Information on Service 'Light pollution data upload facility'

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We give continuous night and day light measurements at all natural outdoor light levels by a network of low-cost lightmeters. Developed to start simple, global continuous high cadence monitoring of night sky brightness and artificial night sky brightening (light pollution) in 2009. The lightmeter network is a project of the Thüringer Landessternwarte, Tautenburg, Germany and the Kuffner-Sternwarte society at the Kuffner-Observatory, Vienna, Austria. It started as part of the Dark Skies Awareness cornerstone of the International Year of Astronomy.

For a list of all services and tables belonging to this service's resource, see Information on resource 'Lightmeter Data'

Service Documentation

Getting a Station ID

To upload into GAVO's light pollution database, you need to obtain a station identifier; this uniquely describes the combination of sensor and location. If you change either, please get a new station id.

To get a station id, please fill out the following ASCII form and send it to



is a nice, descriptive title for your station ("Lightmeter of the roof of stargazers' lair"),
is all uppercase (country)_(city)_(count), e.g., DE_HEIDELBERG_2. We may need to change your suggestion. Please give
long and lat
in decimal degrees, with longitudes west of Greenwhich having a minus sign.
should be in meters.
would currently be one of IYA Lightmeter or SQM-LU; if neither fits for you, contact us.

Here's an example for our Heidelberg station:

fullname: Heidelberg ARI Altbau, new device
stationId: DE_HEIDELBERG_2
long: 8.68813
lat: 49.417645
height: 115
accessKey: Leevae4i
type: IYA Lightmeter

Note that we currently do not support mobile stations. If you have data from devices that change their location frequently, please let us know.

Upload Formats

You can upload both CSV and "text" format. Text format consists of lines giving whitespace-separated lines of:

date time(utc) temperature count status

Such a file could look like this:

2009-05-29 00:00:01  11,3  235160 1
2009-05-29 00:00:02  11,3  235240 1
2009-05-29 00:00:03  11,3  235320 1
2009-05-29 00:00:04  11,3  235320 1
2009-05-29 00:00:05  11,3  235264 1
2009-05-29 00:00:06  11,3  234864 1
2009-05-29 00:00:07  11,3  235360 1

The CSV format has semicolons as separators and must not have headers. It should look like this:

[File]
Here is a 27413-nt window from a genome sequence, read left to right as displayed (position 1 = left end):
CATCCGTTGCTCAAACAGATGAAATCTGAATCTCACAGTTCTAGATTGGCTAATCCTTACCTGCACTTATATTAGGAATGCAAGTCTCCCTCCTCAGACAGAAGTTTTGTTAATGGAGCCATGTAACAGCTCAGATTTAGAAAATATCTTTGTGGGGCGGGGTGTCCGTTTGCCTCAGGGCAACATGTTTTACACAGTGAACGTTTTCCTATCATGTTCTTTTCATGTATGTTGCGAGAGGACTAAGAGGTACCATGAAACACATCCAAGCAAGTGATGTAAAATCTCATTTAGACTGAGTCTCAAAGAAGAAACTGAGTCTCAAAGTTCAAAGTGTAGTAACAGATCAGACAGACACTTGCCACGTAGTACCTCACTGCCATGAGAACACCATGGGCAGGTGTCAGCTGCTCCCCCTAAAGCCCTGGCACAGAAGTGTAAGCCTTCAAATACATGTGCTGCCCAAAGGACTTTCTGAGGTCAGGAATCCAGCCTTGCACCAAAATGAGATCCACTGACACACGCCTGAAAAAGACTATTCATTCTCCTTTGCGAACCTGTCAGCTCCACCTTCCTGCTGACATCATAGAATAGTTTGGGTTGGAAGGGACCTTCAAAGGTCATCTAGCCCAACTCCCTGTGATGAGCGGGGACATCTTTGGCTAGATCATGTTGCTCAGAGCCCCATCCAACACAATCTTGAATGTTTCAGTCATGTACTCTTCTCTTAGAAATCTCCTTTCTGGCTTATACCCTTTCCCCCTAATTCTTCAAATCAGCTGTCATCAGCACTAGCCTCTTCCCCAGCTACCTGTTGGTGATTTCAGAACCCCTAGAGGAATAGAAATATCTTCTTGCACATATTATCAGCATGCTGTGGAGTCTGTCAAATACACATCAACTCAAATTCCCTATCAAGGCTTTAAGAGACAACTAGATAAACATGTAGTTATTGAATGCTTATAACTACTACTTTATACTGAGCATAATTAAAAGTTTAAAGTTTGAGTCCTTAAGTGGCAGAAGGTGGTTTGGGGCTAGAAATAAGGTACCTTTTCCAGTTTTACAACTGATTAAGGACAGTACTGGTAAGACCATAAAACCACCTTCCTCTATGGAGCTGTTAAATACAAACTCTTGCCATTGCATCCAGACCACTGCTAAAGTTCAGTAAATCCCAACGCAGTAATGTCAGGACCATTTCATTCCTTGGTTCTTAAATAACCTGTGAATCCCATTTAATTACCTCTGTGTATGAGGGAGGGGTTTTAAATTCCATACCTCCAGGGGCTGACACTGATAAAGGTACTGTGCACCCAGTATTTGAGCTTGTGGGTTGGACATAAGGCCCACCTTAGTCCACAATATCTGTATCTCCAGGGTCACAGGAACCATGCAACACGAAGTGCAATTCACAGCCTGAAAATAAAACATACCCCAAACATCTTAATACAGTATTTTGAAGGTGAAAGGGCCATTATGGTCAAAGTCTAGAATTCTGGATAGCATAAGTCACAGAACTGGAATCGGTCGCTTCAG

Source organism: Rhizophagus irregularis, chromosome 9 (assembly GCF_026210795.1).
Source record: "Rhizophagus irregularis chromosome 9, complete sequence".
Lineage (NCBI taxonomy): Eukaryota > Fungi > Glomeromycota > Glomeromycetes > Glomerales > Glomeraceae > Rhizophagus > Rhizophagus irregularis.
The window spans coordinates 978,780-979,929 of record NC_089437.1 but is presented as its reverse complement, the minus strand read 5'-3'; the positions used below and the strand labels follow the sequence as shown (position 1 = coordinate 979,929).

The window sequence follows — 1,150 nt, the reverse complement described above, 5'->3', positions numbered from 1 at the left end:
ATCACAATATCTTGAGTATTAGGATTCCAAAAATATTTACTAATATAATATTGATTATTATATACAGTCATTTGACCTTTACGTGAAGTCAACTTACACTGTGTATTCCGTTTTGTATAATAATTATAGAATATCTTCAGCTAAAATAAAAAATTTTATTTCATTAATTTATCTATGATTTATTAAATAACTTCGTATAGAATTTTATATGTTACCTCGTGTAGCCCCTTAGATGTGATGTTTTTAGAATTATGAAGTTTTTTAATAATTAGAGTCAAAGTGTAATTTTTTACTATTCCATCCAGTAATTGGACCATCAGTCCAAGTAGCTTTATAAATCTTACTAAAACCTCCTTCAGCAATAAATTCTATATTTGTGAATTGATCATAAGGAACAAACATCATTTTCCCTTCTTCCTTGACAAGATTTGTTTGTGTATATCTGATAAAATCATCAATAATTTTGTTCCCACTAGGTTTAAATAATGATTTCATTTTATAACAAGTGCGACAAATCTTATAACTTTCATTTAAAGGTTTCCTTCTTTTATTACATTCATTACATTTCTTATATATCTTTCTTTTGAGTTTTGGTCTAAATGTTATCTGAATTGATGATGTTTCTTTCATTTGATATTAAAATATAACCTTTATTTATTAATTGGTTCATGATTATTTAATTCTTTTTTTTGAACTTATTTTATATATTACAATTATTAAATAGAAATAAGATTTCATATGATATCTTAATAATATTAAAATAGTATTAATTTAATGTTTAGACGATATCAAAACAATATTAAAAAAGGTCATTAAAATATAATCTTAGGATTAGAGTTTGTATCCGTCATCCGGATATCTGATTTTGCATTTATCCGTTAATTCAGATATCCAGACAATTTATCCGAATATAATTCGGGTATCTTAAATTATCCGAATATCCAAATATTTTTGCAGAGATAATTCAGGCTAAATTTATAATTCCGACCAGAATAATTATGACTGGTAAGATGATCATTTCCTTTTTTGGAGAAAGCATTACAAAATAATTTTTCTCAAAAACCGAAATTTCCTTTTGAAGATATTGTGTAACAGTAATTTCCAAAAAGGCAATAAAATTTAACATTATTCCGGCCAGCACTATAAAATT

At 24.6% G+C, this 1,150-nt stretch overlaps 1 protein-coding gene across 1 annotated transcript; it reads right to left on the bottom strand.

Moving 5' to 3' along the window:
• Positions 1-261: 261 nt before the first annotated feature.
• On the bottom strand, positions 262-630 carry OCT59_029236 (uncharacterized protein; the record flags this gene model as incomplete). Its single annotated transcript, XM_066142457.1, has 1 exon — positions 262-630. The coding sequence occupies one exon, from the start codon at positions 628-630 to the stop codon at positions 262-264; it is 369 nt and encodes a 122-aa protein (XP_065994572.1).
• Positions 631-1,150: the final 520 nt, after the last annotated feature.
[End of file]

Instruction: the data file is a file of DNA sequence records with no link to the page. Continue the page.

We will accept floating point numbers with both commas and decimal points as decimal separators.

You can gzip your submissions before transfer.

The receiving software is somewhat naive and infers the content from the file name extension. Legal extensions are:

Make sure you follow these conventions.

You can also upload ZIP archives of such files. The only legal extension here is zip (lower case!).

There is an upload limit of 20 MB on the data center software, i.e., you cannot upload a single file larger than 20 MB. If you try, your client will probably just say something to the effect of "connection reset". So, try to keep your uploads reasonably small.

Automatic Uploads

Of course, manual uploads will become quite tedious. Therefore, we provide an automatic upload facility. While you can use anything that can do HTTP uploads (your the file goes into the inFile key, and you must give a __nevow_form__ key with the value upload), we provide a python script that already does everything (including automatic transfer compression). The program is written for python 2.x; unless you have a very good reason, you should not use python 3.x just yet, and if you have one, please feed back the (minor) patches to make the uploader work with 3.x (while keeping it ok for 2.x).

To use it, put a file named "stationinfo" into the directory from which you will upload. It must contain the station id, a blank, and the access key.

Then, in a shell, say (adapt for the location of your python interpreter and the script as necessary):

python FILE1 FILE2...

We expect uploading will be included in some of the readout software.

You can also just use curl; this would look like this:

curl \
-F __nevow_form__=upload -F inFile=@PATH_TO_FILE

(of course, you need to adapt everything in ALL_CAPS). In what comes back, check the first paragraph of the div element with id body. This should contain something like "File FILENAME uploaded, XY bytes".

Full Driver Software

We also provide a full driver software that can run on Raspberry PI or similar small computers. It also offers a web interface that lets you see your lightmeter's status (here's how this currently looks like for the lightmeter in Heidelberg).

You will probably need some help to set this up -- please contact as necessary. The necessary code is available from, you want and, unless you happen to have a local installation of python-libusb1, the and modules.


You can access this service using:

This service is not published. This can mean that it was deemed too unimportant, for internal use only, or is just a helper for a published service. Equally likely, however, it is under development, abandoned in development or otherwise unfinished. Exercise caution.

Other services provided on the underlying data include:

This database of lightmeter measurements is made available under the Open Database License:

Any rights in individual contents of the database are licensed under the Database Contents License:

VOResource XML (that's something exclusively for VO nerds)